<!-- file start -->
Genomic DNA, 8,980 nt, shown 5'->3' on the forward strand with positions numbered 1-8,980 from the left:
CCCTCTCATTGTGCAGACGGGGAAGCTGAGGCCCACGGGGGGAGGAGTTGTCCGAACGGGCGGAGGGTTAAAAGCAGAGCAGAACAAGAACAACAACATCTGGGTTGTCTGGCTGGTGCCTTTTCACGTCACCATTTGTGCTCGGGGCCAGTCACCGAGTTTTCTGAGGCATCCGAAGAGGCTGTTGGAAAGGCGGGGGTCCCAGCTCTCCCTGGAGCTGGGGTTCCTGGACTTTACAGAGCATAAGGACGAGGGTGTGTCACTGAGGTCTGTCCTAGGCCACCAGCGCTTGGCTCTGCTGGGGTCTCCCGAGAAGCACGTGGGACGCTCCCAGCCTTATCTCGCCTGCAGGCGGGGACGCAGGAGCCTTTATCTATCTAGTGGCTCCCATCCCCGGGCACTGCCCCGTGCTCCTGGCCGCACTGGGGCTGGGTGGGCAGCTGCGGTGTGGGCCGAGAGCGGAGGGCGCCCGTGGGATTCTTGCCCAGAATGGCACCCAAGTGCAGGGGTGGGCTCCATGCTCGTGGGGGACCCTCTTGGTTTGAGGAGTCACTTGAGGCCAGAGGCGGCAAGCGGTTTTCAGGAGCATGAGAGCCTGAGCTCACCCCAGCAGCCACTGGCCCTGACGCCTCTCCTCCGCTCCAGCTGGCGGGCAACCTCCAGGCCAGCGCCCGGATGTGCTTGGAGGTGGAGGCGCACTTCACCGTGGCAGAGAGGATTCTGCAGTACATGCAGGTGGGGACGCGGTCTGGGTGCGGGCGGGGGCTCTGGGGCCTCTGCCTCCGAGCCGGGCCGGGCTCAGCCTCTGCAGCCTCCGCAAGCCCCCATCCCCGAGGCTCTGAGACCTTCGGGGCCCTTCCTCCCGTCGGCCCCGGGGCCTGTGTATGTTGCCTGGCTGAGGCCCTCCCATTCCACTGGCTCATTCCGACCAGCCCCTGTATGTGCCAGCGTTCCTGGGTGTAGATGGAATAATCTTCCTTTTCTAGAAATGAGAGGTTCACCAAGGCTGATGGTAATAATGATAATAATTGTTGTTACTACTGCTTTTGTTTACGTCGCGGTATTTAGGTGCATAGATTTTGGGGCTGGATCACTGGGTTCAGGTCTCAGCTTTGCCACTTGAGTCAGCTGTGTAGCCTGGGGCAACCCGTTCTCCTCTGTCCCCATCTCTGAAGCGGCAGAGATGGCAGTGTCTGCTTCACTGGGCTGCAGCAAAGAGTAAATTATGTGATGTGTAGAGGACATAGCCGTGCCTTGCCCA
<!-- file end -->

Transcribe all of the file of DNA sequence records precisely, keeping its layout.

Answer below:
Genomic DNA, 8,980 nt, shown 5'->3' on the forward strand with positions numbered 1-8,980 from the left:
CCCTCTCATTGTGCAGACGGGGAAGCTGAGGCCCACGGGGGGAGGAGTTGTCCGAACGGGCGGAGGGTTAAAAGCAGAGCAGAACAAGAACAACAACATCTGGGTTGTCTGGCTGGTGCCTTTTCACGTCACCATTTGTGCTCGGGGCCAGTCACCGAGTTTTCTGAGGCATCCGAAGAGGCTGTTGGAAAGGCGGGGGTCCCAGCTCTCCCTGGAGCTGGGGTTCCTGGACTTTACAGAGCATAAGGACGAGGGTGTGTCACTGAGGTCTGTCCTAGGCCACCAGCGCTTGGCTCTGCTGGGGTCTCCCGAGAAGCACGTGGGACGCTCCCAGCCTTATCTCGCCTGCAGGCGGGGACGCAGGAGCCTTTATCTATCTAGTGGCTCCCATCCCCGGGCACTGCCCCGTGCTCCTGGCCGCACTGGGGCTGGGTGGGCAGCTGCGGTGTGGGCCGAGAGCGGAGGGCGCCCGTGGGATTCTTGCCCAGAATGGCACCCAAGTGCAGGGGTGGGCTCCATGCTCGTGGGGGACCCTCTTGGTTTGAGGAGTCACTTGAGGCCAGAGGCGGCAAGCGGTTTTCAGGAGCATGAGAGCCTGAGCTCACCCCAGCAGCCACTGGCCCTGACGCCTCTCCTCCGCTCCAGCTGGCGGGCAACCTCCAGGCCAGCGCCCGGATGTGCTTGGAGGTGGAGGCGCACTTCACCGTGGCAGAGAGGATTCTGCAGTACATGCAGGTGGGGACGCGGTCTGGGTGCGGGCGGGGGCTCTGGGGCCTCTGCCTCCGAGCCGGGCCGGGCTCAGCCTCTGCAGCCTCCGCAAGCCCCCATCCCCGAGGCTCTGAGACCTTCGGGGCCCTTCCTCCCGTCGGCCCCGGGGCCTGTGTATGTTGCCTGGCTGAGGCCCTCCCATTCCACTGGCTCATTCCGACCAGCCCCTGTATGTGCCAGCGTTCCTGGGTGTAGATGGAATAATCTTCCTTTTCTAGAAATGAGAGGTTCACCAAGGCTGATGGTAATAATGATAATAATTGTTGTTACTACTGCTTTTGTTTACGTCGCGGTATTTAGGTGCATAGATTTTGGGGCTGGATCACTGGGTTCAGGTCTCAGCTTTGCCACTTGAGTCAGCTGTGTAGCCTGGGGCAACCCGTTCTCCTCTGTCCCCATCTCTGAAGCGGCAGAGATGGCAGTGTCTGCTTCACTGGGCTGCAGCAAAGAGTAAATTATGTGATGTGTAGAGGACATAGCCGTGCCTTGCCCA